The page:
Seeds from a rare plant have been sent to The Royal Agricultural University for an experiment to try to save it.
The critically endangered Red Hemp-nettle was common in UK fields 60 years ago, but it has now almost disappeared due to herbicides, fertilisers, and the spread of highly productive crops.
Kew Gardens sent 27,000 seeds, which were planted at the University’s Harnhill Farm, near Cirencester.
The plants will be monitored under different conditions.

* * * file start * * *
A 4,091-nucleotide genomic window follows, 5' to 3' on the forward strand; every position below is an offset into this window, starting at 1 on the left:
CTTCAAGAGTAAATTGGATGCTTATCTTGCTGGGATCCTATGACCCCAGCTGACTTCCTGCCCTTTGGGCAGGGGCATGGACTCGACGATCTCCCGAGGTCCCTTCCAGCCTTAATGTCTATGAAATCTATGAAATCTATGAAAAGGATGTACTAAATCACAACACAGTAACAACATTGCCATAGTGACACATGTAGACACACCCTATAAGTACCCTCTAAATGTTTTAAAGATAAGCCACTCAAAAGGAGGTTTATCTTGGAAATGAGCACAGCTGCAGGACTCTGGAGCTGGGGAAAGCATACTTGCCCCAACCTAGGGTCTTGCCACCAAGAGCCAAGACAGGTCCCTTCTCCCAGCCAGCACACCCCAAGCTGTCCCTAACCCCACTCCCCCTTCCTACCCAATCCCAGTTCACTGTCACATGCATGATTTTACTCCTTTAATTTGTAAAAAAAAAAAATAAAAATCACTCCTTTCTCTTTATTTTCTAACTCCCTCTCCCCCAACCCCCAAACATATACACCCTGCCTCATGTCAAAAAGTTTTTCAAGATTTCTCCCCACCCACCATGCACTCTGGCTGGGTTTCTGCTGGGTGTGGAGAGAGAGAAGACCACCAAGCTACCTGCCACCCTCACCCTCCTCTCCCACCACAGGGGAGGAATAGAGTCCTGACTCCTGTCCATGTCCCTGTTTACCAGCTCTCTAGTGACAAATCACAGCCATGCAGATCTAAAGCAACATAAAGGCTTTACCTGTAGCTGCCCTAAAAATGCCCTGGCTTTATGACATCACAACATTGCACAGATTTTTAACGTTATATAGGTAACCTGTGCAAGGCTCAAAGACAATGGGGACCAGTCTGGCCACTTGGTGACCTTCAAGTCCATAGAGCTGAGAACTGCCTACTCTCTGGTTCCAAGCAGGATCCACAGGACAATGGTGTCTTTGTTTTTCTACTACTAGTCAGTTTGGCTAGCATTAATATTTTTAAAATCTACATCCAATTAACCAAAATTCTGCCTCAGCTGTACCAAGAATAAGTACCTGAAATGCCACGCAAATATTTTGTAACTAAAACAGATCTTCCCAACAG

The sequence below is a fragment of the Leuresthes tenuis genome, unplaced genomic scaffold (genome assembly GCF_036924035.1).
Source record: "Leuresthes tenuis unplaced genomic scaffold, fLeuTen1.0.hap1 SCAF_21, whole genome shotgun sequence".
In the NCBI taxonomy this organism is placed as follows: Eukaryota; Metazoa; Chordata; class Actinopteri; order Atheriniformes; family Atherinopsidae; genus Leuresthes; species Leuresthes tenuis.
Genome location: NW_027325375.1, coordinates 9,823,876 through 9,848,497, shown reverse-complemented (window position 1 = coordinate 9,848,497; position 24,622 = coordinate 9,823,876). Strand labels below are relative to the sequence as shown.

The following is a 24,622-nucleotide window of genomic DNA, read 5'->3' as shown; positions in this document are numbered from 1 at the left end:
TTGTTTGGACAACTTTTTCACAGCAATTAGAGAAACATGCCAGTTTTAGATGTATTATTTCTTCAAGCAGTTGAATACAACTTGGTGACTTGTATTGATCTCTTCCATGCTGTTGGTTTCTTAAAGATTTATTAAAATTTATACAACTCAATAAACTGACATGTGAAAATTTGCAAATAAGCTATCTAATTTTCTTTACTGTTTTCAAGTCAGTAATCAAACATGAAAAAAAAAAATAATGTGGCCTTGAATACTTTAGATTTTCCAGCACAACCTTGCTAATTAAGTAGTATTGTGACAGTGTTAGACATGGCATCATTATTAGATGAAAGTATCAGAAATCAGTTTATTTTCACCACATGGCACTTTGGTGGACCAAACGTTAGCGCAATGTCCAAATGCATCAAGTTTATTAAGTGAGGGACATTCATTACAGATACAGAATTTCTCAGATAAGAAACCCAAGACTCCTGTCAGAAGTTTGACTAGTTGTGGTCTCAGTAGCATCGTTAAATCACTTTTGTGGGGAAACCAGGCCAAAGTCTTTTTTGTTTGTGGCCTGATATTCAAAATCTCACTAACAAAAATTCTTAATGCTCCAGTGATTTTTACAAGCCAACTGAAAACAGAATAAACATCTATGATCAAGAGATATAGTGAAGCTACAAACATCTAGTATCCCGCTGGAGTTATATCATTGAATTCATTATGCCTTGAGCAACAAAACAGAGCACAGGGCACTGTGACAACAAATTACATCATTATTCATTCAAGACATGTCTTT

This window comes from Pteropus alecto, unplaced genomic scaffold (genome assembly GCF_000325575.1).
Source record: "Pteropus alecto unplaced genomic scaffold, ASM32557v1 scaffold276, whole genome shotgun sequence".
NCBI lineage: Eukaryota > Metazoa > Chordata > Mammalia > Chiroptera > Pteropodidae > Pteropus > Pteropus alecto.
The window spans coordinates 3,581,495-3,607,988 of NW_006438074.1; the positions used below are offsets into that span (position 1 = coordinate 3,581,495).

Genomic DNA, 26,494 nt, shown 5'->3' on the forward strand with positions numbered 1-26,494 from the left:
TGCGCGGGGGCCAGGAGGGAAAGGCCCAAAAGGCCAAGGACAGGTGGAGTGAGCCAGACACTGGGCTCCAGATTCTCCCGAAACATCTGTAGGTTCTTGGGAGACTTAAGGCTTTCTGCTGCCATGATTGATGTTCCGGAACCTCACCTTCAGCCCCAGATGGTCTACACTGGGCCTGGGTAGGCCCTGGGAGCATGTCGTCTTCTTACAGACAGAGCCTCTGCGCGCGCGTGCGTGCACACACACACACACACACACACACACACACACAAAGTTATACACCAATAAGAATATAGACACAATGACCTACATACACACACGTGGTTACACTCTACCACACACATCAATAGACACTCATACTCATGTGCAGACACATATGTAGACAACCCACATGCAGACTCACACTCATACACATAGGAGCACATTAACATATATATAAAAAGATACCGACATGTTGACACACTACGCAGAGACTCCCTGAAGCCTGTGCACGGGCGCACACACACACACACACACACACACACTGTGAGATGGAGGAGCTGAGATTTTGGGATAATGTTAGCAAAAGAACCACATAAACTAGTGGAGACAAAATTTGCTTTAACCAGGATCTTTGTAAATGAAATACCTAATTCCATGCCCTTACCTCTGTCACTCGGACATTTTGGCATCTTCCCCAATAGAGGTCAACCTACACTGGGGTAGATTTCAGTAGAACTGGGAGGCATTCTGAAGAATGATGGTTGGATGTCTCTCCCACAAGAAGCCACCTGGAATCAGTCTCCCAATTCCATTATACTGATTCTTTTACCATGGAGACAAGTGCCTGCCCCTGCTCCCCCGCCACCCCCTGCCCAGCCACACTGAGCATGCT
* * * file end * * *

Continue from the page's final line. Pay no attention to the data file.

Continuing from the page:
Red Hemp-nettle thrives on light sandy or chalky soils but is now found in only a few dozen places.
The university said the experiment aimed to determine the best conditions for future reintroduction projects, germination and survival of the plant.
Dr Kelly Swallow said the plant was “once classified as a weed”, and its reintroduction was important,
The seeds, from the Millennium Seed Bank at Kew, were sown in April, and are now being monitored for germination.